• 21/25 received Screen Actors Guild (SAG) nomination for Performance by an Ensemble in a Motion Picture (the SAG equivalent of Best Picture), but only 11/25 have won the SAG award
    • Winner: Parasite
    • Parasite was not expected to win here, so this likely says more about its Best Picture chances than it would have had one of the favorites, say OUATIH, won
  • 25/30 received a Writers Guild of America (WGA) nomination, with 17/30 winning
    • Winners: Adapted Jojo Rabbit
      Original Parasite

Okay, lots of info here, and Best Picture will be the most crowded in that sense. But to break it down, a Best Picture winner typically has widespread support across the board. It will have nominations from multiple guilds. The more nominations a film has, the better its chances should be at winning Best Picture, especially if those nominations are spread throughout a variety of both above and below the line categories.

  • Hollywood, The Irishman, and Parasite received nominations from the BAFTAs, DGA, PGA, SAG, and all those film’s directors are nominated for Best Director
  • 1917 scored nominations from the BAFTAs, Academy for Best Director, DGA, and PGA
  • Jojo Rabbit had nominations from the DGA, PGA, and SAG
  • Joker nabbed nominations for BAFTAs, Academy Best Director, PGA, and SAG
  • Since 1981, only Birdman in 2014 has won Best Picture without also having a Film Editing nomination
    • 1917, Little Women, Marriage Story, OUATIH did not receive an Editing nomination
  • 2009’s Slumdog Millionaire is the last film to win Best Picture without any acting nominations
    • 1917, Parasite, Ford v. Ferrari did not receive any acting nominations
  • Parasite would be the first non-English speaking Best Picture winner
  • With one of 1917 and Parasite leading the way, something unprecedented or historically rare is primed to occur

If there’s a category to have more exposure, it’s Best Picture. The preferential voting process widens the race, improving the value of some of the underdogs. Take a look at the video below if you’re unfamiliar with how that process works.

Best Picture has become a two horse race between 1917 and Parasite, with Hollywood lagging behind in third position; Hollywood should fair well with the preferential ballot. Jojo Rabbit is still hanging around, picking up various pre-Oscar awards. Joker remains widely loved and respected. It will be a big surprise if any movie outside of 1917, Parasite, or Hollywood wins, but the preferential system allows for the possibility of an upset.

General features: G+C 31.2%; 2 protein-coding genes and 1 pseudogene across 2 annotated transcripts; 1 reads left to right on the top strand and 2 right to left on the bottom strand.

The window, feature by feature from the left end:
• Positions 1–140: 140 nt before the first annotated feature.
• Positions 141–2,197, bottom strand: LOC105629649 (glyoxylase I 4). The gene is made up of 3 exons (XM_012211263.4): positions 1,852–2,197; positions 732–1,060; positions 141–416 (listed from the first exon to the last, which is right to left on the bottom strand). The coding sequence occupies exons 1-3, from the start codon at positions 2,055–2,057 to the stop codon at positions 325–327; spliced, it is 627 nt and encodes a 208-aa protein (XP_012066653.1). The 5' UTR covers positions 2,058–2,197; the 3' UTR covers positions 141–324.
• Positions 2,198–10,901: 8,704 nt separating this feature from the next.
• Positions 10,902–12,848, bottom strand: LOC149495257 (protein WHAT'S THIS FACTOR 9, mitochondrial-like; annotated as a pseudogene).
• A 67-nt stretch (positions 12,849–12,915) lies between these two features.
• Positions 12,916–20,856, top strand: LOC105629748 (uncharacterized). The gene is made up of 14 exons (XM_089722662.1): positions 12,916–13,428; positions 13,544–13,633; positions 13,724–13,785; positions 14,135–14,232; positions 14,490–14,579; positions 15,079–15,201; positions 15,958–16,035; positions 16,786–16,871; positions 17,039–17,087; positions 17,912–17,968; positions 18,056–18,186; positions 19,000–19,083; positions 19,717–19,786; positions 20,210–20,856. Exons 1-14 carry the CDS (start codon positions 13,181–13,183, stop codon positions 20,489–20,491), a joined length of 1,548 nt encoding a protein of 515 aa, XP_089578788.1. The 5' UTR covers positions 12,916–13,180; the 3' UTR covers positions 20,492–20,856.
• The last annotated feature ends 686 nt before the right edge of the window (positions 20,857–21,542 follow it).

In regards to Parasite, keep in mind that Oscar voting didn’t open until January 30th. In the lead up to that, everyone saw how beloved Parasite, Bong, the cast, everyone and everything related to that movie is. Could that have an effect on some of the voters? 1917 remains the front-runner, but there is definite momentum behind Parasite. There’s a certain buzz, an energy, surrounding it that you just don’t see every year.

At its current odds, 1917 is right on the border being an okay bet. I’m not taking any action on it, but I can’t fault anyone who does.

The bet (recommended gambling action): 1917, Parasite*, Hollywood*, Joker, Jojo Rabbit*
In the spirit of transparency, I also placed a very small bet on Little Women. It’s a losing bet, but I usually like to find one or two huge long shots to throw a couple bucks at. The +15000 odds offer a huge payout for very little money, so ¯\_(ツ)_/¯

Best Director

2020 Oscar Best Director
  • 27/30 Best Director winners received a BAFTA nomination, but only 12/30 won
    • Winner: Mendes
  • 30/30 received a corresponding Academy Award nomination for Best Picture
    • All five director’s films are nominated for Best Picture
  • 24/24 received CC nomination, with 18/24 winning
    • Winner: Bong and Mendes (tie)
  • 30/30 received DGA nomination, with 26/30 winning (including 6 in a row)
    • Winner: Mendes
  • 29/30 received GG nomination, with 18/30 winning
    • Winner: Mendes

The narrative here is similar to that of Best Picture. What started as a decently close race has boiled down to two at the top – Mendes and Bong – with a third lagging behind – Tarantino. Maybe there’s a chance the Academy awards Tarantino his long-awaited Director Oscar, but that feels like too much of a fool’s bet.

Mendes’ lead over Bong is bigger here than 1917 over Parasite for Best Picture, but don’t count out Bong just yet. He’s beloved by the Academy and seemingly everyone agrees his directing work is masterful in Parasite. Mendes remains the likely winner, but Bong is worth a small bet.

Ignore Scorsese here, and don’t even think about Phillips. No director in the last 30 years has won the Oscar without a corresponding DGA nomination; Phillips is the only one of the five nominees not to have received one.

The bet: Bong Joon-Ho*

Lead Actress

2020 Oscar Lead Actress
  • 22/30 Best Actress winners received BAFTA nomination, 18/30 won (including 6 in a row)
    • Winner: Zellweger
  • 19/30 received CC nomination, 13/30 won
    • Winner: Zellweger
  • 28/30 received GG nomination, 25/30 won
    • Winners: Drama- Zellweger
      Comedy/Musical – Awkwafina (Not nominated for an Oscar)